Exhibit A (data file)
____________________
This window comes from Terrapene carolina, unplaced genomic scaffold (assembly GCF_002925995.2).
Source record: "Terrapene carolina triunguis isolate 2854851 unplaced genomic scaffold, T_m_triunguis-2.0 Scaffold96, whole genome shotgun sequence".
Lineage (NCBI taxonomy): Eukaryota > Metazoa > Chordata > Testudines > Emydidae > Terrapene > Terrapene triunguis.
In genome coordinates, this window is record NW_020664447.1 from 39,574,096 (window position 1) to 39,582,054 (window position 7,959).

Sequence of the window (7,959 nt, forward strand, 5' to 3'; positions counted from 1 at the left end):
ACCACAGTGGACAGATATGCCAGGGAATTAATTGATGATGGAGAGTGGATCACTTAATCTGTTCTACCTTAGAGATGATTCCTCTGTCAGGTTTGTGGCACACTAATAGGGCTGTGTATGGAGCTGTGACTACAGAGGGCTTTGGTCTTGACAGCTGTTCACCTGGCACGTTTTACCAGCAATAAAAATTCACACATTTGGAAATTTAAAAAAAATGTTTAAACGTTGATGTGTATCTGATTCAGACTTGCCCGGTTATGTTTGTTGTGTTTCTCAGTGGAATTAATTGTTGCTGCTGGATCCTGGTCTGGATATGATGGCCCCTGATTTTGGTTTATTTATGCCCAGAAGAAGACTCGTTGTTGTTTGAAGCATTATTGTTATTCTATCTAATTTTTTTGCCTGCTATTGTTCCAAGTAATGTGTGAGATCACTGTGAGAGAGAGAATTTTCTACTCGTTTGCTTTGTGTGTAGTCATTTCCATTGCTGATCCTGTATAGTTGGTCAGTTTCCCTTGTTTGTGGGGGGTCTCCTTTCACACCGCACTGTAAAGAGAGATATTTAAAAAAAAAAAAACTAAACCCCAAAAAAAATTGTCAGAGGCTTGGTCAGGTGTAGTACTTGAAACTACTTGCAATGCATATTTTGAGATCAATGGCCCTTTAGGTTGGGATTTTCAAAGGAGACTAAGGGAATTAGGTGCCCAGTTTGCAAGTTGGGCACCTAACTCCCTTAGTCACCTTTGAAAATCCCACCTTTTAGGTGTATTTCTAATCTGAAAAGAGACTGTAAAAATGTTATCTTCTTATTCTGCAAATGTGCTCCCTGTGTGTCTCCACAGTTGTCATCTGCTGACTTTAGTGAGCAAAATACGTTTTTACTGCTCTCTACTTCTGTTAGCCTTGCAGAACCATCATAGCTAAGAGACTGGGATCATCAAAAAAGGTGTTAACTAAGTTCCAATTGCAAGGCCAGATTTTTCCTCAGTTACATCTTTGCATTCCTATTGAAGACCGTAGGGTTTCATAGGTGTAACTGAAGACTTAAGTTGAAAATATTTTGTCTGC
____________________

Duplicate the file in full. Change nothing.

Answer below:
This window comes from Terrapene carolina, unplaced genomic scaffold (assembly GCF_002925995.2).
Source record: "Terrapene carolina triunguis isolate 2854851 unplaced genomic scaffold, T_m_triunguis-2.0 Scaffold96, whole genome shotgun sequence".
Lineage (NCBI taxonomy): Eukaryota > Metazoa > Chordata > Testudines > Emydidae > Terrapene > Terrapene triunguis.
In genome coordinates, this window is record NW_020664447.1 from 39,574,096 (window position 1) to 39,582,054 (window position 7,959).

Sequence of the window (7,959 nt, forward strand, 5' to 3'; positions counted from 1 at the left end):
ACCACAGTGGACAGATATGCCAGGGAATTAATTGATGATGGAGAGTGGATCACTTAATCTGTTCTACCTTAGAGATGATTCCTCTGTCAGGTTTGTGGCACACTAATAGGGCTGTGTATGGAGCTGTGACTACAGAGGGCTTTGGTCTTGACAGCTGTTCACCTGGCACGTTTTACCAGCAATAAAAATTCACACATTTGGAAATTTAAAAAAAATGTTTAAACGTTGATGTGTATCTGATTCAGACTTGCCCGGTTATGTTTGTTGTGTTTCTCAGTGGAATTAATTGTTGCTGCTGGATCCTGGTCTGGATATGATGGCCCCTGATTTTGGTTTATTTATGCCCAGAAGAAGACTCGTTGTTGTTTGAAGCATTATTGTTATTCTATCTAATTTTTTTGCCTGCTATTGTTCCAAGTAATGTGTGAGATCACTGTGAGAGAGAGAATTTTCTACTCGTTTGCTTTGTGTGTAGTCATTTCCATTGCTGATCCTGTATAGTTGGTCAGTTTCCCTTGTTTGTGGGGGGTCTCCTTTCACACCGCACTGTAAAGAGAGATATTTAAAAAAAAAAAAACTAAACCCCAAAAAAAATTGTCAGAGGCTTGGTCAGGTGTAGTACTTGAAACTACTTGCAATGCATATTTTGAGATCAATGGCCCTTTAGGTTGGGATTTTCAAAGGAGACTAAGGGAATTAGGTGCCCAGTTTGCAAGTTGGGCACCTAACTCCCTTAGTCACCTTTGAAAATCCCACCTTTTAGGTGTATTTCTAATCTGAAAAGAGACTGTAAAAATGTTATCTTCTTATTCTGCAAATGTGCTCCCTGTGTGTCTCCACAGTTGTCATCTGCTGACTTTAGTGAGCAAAATACGTTTTTACTGCTCTCTACTTCTGTTAGCCTTGCAGAACCATCATAGCTAAGAGACTGGGATCATCAAAAAAGGTGTTAACTAAGTTCCAATTGCAAGGCCAGATTTTTCCTCAGTTACATCTTTGCATTCCTATTGAAGACCGTAGGGTTTCATAGGTGTAACTGAAGACTTAAGTTGAAAATATTTTGTCTGC